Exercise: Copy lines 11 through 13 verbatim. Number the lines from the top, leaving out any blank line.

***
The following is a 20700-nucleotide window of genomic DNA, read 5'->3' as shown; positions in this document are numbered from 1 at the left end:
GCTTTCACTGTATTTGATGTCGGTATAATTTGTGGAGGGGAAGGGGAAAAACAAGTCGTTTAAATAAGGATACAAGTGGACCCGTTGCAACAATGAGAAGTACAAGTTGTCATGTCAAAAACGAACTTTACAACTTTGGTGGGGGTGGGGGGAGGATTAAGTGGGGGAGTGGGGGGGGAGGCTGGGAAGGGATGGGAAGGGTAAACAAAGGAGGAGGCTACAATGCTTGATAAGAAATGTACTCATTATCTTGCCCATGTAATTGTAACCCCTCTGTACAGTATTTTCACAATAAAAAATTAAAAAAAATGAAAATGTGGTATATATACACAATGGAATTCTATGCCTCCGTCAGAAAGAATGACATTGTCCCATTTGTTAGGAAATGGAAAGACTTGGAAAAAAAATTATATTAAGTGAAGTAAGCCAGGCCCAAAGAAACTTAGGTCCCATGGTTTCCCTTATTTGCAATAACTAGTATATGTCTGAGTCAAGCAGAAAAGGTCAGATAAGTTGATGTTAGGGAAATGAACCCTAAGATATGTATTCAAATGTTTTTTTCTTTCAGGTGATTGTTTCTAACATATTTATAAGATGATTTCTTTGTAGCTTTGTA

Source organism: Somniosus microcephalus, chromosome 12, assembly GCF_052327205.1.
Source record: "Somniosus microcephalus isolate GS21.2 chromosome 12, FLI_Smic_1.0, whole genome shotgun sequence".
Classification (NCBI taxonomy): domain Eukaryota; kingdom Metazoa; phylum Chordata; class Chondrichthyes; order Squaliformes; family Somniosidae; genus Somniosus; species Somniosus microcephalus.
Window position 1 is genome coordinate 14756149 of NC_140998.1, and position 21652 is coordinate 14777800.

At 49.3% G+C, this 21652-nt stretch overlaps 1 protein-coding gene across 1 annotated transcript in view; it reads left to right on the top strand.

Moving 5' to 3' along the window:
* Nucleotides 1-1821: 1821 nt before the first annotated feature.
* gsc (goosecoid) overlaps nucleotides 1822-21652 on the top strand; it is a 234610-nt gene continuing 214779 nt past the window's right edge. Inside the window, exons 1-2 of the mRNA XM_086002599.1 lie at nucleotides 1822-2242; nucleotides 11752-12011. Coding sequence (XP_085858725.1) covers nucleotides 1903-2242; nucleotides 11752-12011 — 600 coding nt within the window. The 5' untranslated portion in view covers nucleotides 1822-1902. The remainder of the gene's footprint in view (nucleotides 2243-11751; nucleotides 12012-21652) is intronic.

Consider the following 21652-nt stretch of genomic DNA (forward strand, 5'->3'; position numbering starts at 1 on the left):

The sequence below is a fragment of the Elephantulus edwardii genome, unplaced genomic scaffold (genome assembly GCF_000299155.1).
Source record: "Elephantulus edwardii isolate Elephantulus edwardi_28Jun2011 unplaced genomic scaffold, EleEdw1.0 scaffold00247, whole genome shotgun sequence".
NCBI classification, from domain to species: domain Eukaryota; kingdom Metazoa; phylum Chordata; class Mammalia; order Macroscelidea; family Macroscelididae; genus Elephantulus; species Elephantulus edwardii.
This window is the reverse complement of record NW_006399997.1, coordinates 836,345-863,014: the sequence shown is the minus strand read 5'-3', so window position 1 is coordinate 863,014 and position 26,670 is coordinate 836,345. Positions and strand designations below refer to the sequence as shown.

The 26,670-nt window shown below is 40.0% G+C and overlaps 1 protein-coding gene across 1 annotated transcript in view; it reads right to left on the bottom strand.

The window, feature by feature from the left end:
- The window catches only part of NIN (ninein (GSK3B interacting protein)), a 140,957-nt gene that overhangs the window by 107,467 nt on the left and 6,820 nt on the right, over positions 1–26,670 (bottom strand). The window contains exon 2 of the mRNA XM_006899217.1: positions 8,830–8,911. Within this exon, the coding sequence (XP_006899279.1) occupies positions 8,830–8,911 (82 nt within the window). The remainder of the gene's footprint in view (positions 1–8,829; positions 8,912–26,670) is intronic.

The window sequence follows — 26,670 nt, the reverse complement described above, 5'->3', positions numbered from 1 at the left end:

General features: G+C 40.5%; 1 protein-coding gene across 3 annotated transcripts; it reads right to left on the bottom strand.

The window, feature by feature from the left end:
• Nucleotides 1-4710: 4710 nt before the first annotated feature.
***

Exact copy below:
Consider the following 21652-nt stretch of genomic DNA (forward strand, 5'->3'; position numbering starts at 1 on the left):

The sequence below is a fragment of the Elephantulus edwardii genome, unplaced genomic scaffold (genome assembly GCF_000299155.1).
Source record: "Elephantulus edwardii isolate Elephantulus edwardi_28Jun2011 unplaced genomic scaffold, EleEdw1.0 scaffold00247, whole genome shotgun sequence".